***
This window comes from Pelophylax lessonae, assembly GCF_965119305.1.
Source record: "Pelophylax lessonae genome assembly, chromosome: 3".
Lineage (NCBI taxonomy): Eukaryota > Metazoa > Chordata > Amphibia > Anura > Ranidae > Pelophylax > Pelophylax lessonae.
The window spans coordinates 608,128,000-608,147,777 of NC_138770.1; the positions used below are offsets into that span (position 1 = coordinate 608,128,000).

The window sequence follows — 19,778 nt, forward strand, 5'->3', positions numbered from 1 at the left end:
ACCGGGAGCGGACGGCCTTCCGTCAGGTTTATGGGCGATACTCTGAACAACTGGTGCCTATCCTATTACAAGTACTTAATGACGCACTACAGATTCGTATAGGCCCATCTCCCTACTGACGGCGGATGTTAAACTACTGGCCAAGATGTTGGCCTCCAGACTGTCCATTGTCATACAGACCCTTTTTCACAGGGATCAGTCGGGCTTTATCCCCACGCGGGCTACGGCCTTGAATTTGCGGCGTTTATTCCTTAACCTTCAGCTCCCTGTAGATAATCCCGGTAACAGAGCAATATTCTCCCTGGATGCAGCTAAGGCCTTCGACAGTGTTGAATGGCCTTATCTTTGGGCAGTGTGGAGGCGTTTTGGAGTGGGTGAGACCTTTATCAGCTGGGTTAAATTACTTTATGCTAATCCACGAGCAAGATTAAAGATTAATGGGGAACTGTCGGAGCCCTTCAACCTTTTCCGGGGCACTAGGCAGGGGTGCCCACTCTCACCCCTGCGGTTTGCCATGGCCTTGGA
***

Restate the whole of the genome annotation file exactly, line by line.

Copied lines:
This window comes from Pelophylax lessonae, assembly GCF_965119305.1.
Source record: "Pelophylax lessonae genome assembly, chromosome: 3".
Lineage (NCBI taxonomy): Eukaryota > Metazoa > Chordata > Amphibia > Anura > Ranidae > Pelophylax > Pelophylax lessonae.
The window spans coordinates 608,128,000-608,147,777 of NC_138770.1; the positions used below are offsets into that span (position 1 = coordinate 608,128,000).

The window sequence follows — 19,778 nt, forward strand, 5'->3', positions numbered from 1 at the left end:
ACCGGGAGCGGACGGCCTTCCGTCAGGTTTATGGGCGATACTCTGAACAACTGGTGCCTATCCTATTACAAGTACTTAATGACGCACTACAGATTCGTATAGGCCCATCTCCCTACTGACGGCGGATGTTAAACTACTGGCCAAGATGTTGGCCTCCAGACTGTCCATTGTCATACAGACCCTTTTTCACAGGGATCAGTCGGGCTTTATCCCCACGCGGGCTACGGCCTTGAATTTGCGGCGTTTATTCCTTAACCTTCAGCTCCCTGTAGATAATCCCGGTAACAGAGCAATATTCTCCCTGGATGCAGCTAAGGCCTTCGACAGTGTTGAATGGCCTTATCTTTGGGCAGTGTGGAGGCGTTTTGGAGTGGGTGAGACCTTTATCAGCTGGGTTAAATTACTTTATGCTAATCCACGAGCAAGATTAAAGATTAATGGGGAACTGTCGGAGCCCTTCAACCTTTTCCGGGGCACTAGGCAGGGGTGCCCACTCTCACCCCTGCGGTTTGCCATGGCCTTGGA